The Organizational Culture (Or: My Organisation – Right or Wrong)

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The Australian Royal Commission into Institutional Response to Child Sexual Abuse has completed its second “case study” – the YMCA and Jonathan Lord (see previous postings).

The enquiry focused on how he managed to slip past the YMCA’s filter for paedophiles, and whether or not those filters were adequate, or adhered to by its staff. What it did not cover adequately, was the organizational culture of the YMCA.

Business management texts, these days, pay a lot of attention to the concept of organizational culture. This is loosely defined as the sum total of the myths, history and attitudes within the organisation. It very much affects how an organisation reacts to events.

From the evidence at the recent hearings, it is obvious that the YMCA culture has become dysfunctional. Staff are reluctant to talk to superiors about important issues, such as the Lord case, and those superiors, in turn, are reluctant to listen. Staff have indicated that they not only feel unsupported, they even feel intimidated by superiors.

The YMCA is a rather old organisation and has a conservative approach to management. It seems to be run by “insiders”. People join it at a young age, and are promoted over lengthy periods, until they reach senior positions. For example, the CEO, Phillip Hare, joined it at 21 years while another manager had been with the organisation for over 20 years.

Promotion is by length of service. This reflects the old “seniority” system characteristic of the Government jobs of the last century, when it was the formal practice, when two candidates had the same qualifications, to give the job to the one with the greatest number of years in their present job. Many large organisations also adopted this practice, which ignored anything other than formal qualifications and length of service.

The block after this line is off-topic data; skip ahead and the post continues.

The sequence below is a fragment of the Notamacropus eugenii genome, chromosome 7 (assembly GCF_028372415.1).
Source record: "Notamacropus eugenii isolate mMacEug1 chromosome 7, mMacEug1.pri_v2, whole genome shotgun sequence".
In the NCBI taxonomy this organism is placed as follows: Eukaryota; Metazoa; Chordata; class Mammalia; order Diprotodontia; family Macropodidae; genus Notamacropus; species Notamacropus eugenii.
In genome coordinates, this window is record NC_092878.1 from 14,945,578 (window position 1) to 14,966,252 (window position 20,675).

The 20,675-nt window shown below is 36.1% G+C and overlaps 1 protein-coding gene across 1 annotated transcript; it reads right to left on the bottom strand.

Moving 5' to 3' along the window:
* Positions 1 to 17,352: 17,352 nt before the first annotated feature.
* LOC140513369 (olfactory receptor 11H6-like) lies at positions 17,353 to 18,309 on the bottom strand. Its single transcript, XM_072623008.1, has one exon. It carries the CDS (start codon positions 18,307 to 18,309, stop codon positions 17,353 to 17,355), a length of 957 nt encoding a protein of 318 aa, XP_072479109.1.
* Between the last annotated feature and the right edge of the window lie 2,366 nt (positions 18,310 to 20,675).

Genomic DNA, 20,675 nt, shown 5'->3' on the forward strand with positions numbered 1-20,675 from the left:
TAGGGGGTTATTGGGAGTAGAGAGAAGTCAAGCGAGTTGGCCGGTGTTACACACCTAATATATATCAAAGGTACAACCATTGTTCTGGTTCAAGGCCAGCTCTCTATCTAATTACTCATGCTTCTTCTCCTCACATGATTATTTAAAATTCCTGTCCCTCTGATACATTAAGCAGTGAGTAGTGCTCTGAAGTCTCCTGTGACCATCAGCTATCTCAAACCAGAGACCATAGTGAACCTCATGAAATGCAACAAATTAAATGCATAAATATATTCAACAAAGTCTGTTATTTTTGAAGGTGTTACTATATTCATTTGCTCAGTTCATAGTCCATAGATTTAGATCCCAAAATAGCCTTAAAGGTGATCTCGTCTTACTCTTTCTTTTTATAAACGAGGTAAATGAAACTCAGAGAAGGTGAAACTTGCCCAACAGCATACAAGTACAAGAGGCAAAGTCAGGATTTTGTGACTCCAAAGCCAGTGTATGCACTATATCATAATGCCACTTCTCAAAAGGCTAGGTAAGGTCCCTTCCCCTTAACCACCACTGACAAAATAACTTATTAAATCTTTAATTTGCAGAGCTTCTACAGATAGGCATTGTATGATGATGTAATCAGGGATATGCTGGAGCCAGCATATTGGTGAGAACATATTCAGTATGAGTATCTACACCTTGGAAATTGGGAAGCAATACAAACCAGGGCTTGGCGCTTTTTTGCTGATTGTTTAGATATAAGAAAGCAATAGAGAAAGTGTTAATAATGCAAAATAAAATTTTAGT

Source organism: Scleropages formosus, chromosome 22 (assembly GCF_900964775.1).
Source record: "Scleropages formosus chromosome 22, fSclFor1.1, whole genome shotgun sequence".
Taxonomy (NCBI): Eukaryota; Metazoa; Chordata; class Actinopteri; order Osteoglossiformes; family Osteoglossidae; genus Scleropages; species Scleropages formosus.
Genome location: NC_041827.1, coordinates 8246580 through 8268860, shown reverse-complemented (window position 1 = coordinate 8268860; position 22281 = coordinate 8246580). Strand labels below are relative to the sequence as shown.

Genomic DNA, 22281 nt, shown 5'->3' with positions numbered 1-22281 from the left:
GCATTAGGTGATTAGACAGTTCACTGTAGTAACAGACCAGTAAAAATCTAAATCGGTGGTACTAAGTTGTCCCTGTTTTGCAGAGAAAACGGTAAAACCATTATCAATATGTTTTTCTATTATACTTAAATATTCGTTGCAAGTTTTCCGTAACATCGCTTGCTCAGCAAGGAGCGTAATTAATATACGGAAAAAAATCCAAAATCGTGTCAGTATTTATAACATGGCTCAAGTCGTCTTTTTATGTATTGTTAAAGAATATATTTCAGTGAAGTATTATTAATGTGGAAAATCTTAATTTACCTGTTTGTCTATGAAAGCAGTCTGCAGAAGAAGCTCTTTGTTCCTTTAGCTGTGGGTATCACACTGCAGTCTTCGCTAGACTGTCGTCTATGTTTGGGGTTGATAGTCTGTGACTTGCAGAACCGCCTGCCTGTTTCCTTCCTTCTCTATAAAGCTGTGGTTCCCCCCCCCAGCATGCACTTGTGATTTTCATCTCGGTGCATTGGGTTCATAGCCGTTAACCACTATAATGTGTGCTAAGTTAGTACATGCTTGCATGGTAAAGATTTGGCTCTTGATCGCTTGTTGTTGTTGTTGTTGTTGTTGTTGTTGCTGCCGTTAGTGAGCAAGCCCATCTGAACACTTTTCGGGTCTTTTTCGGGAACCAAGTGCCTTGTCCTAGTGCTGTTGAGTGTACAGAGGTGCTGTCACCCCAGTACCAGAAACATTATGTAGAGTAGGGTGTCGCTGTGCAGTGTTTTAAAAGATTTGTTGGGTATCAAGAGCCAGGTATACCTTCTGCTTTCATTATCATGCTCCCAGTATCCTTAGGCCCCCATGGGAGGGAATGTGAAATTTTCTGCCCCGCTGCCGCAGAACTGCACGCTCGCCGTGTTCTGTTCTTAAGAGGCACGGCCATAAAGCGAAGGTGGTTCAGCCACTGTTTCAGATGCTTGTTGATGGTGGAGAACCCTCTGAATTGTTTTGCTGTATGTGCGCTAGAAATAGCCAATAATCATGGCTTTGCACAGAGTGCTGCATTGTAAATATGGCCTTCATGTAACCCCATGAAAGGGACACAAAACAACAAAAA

Most organisations, and governments, have ceased to use “seniority” as the only criteria for promotion, but the YMCA appears to still use it. All of its top people have “risen through the ranks”.

Another cultural problem is that it promotes from existing employees, in general. Again, this is an old practice, with most modern organisations acknowledging the need to have a proportion of positions filled from outside the organisation.

There is even a hint of cronyism. One staffer, who was shown by the enquiry to be essentially incompetent, still received a later promotion. There was the example of Lord, himself, who was employed despite not having any qualifications. The YMCA is clearly not a meritocracy.

One curious omission in questioning by counsel assisting, Gail “Snow White” Furness, was the matter of the qualifications of YMCA managers. How many had formal child care qualifications, management qualifications etc.? This would have been useful information.

It is often the case, in organisations with a strong cultural influence on staff, with promotion from within, and an ad hoc hiring system, that employees are concerned mostly with impressing superiors and protecting the organisation, than with delivering services to clients. The Catholic Church is clearly in this category, and it would seem that the YMCA (formerly known as the Young Men’s Christian Association) is almost as bad in this regard.

Indeed, after what has been revealed at the Royal Commission, expect some management academic to write the YMCA up as a case study for students, as an example of poor organizational cultural practices.

TOMORROW: Who is Alan Kitchingman?

That’s all I can say

Lewis Blayse (né Lewin Blazevich)

 

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